A colleague of mine had a business meeting scheduled before two coaching sessions, so was wearing a suit and tie. The first client’s initial words were “you look very professional today.” The same client told him, 30 minutes into the session that his boss had said he needed to be a “more professional manager.” This became a key topic in the coaching session and had been present already with the first words the client expressed. Yet it took them a long time to remember those words and identify them as a key to the issues we were exploring.  

For me this helpful, revelatory moment at the beginning of a session is by no means the only one. There are many later moments in a session of similar importance. The client may move into a new topic, or the client may take a minute to respond to something or to provide new information about the current topic.  

Either way, the opening gambit will normally be the place where we can intuit what the client might be most concerned about, or where the core ambivalences lie. The feeling in the room at that first moment will give us good access to any deeper feelings of the client at the time; to the unconscious patterns that are brought into this session from other relationships such as the one that the client is talking about.  

Here is one final example of this interesting phenomenon.  

Those first moments, which I now believe are rather fateful

A different angle 

The other day, when I arrived at the consulting room, I was held back a moment by the receptionist. When I eventually entered the room, my client who had a meeting scheduled had already installed himself in my chair. He said he wanted a change of perspective and to see the world from my place, but that he felt apprehensive doing that.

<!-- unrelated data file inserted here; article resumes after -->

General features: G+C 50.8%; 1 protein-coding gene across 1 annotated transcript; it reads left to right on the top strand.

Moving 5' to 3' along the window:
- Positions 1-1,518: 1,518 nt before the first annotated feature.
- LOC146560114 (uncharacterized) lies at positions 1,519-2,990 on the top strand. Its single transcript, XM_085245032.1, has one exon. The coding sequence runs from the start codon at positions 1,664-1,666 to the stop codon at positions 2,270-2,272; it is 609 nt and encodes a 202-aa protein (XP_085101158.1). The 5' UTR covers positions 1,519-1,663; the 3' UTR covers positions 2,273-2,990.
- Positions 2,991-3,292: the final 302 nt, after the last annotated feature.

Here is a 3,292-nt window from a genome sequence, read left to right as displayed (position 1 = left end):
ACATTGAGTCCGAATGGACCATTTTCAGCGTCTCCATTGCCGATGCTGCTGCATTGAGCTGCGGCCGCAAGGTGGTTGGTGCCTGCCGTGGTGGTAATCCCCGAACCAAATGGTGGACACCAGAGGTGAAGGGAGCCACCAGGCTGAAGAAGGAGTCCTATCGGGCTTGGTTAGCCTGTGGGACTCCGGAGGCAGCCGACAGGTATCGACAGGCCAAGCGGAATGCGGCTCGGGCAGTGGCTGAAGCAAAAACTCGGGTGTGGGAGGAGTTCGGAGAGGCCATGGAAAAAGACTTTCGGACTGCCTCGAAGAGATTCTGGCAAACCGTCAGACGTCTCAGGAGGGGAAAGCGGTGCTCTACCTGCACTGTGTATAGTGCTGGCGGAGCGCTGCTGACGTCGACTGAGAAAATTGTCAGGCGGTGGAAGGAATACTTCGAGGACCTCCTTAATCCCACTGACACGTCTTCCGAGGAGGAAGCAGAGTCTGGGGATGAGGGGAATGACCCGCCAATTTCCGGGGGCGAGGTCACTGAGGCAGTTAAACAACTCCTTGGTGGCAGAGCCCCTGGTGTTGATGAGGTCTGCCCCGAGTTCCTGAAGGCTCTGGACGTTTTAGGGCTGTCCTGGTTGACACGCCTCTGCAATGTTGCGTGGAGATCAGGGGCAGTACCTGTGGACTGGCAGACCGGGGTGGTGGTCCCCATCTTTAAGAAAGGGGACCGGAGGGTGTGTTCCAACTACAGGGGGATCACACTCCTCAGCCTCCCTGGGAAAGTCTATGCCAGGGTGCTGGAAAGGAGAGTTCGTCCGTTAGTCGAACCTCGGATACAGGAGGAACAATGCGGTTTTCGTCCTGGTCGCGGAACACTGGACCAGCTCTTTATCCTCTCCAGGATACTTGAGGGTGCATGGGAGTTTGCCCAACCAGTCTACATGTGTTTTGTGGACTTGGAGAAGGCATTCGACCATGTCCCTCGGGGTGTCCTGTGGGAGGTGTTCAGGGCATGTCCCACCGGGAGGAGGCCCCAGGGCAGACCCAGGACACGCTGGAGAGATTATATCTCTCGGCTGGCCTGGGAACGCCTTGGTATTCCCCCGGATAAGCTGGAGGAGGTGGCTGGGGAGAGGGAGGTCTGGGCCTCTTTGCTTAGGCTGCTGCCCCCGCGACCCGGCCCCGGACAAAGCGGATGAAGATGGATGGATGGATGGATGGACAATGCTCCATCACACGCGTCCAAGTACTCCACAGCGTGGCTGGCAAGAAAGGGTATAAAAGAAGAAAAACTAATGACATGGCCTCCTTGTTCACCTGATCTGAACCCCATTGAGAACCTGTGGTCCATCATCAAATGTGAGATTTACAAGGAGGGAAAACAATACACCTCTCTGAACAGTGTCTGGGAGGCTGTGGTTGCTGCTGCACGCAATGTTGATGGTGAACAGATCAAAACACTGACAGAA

I sat down in the chair he had left for me, and we started our two-hour session. Most of the time was taken up by a situation he found himself in on a board, where he had recently accepted the role of non-executive chair.  

He was beginning to have suspicions that there were problems in the business with cashflow, but every time he had enquired or even offered the services of a controller from his own company, the overworked CEO had cancelled the meetings or said he was too tired.  

We looked at the situation from many angles, but the conversation became really animated when the client realized that he had allowed the relationship with the CEO to reverse. He was not being treated as the CEO’s direct line manager at all.  

He made an association with the very first meeting in his role as chair when the CEO had said at the opening that “this will now have to be only half an hour, because I have other meetings coming up.”  

He started to wonder aloud for the first time whether it had been appropriate for the CEO, on meeting his boss for the very first time, to curtail a meeting that had been scheduled for an hour.  

A little later we made the link with the concrete reversal of roles in which we were working. After that, we could move to a fertile part of the session where we realised other role reversals in the career and life of the client.  

When I look back on the session, I realize we were both experiencing the main issue well before we got into it; well before we started to have some understanding of it. The actual case had only been raised after nearly half an hour.  

He made an association with the very first meeting

In Summary 

I have learned over time that first moments can give me a treasure trove of impressions as a coach; a wealth of information I can use later. These first impressions help me to understand what this conversation might be about at a deeper level. First moments help me come up with relevant hypotheses and challenges for later in the conversation.  

To learn from executive experts like Erik, our Ashridge qualifications and apprenticeships may be perfect for you. Hone those professional qualities and make sure your first impression is one that makes waves!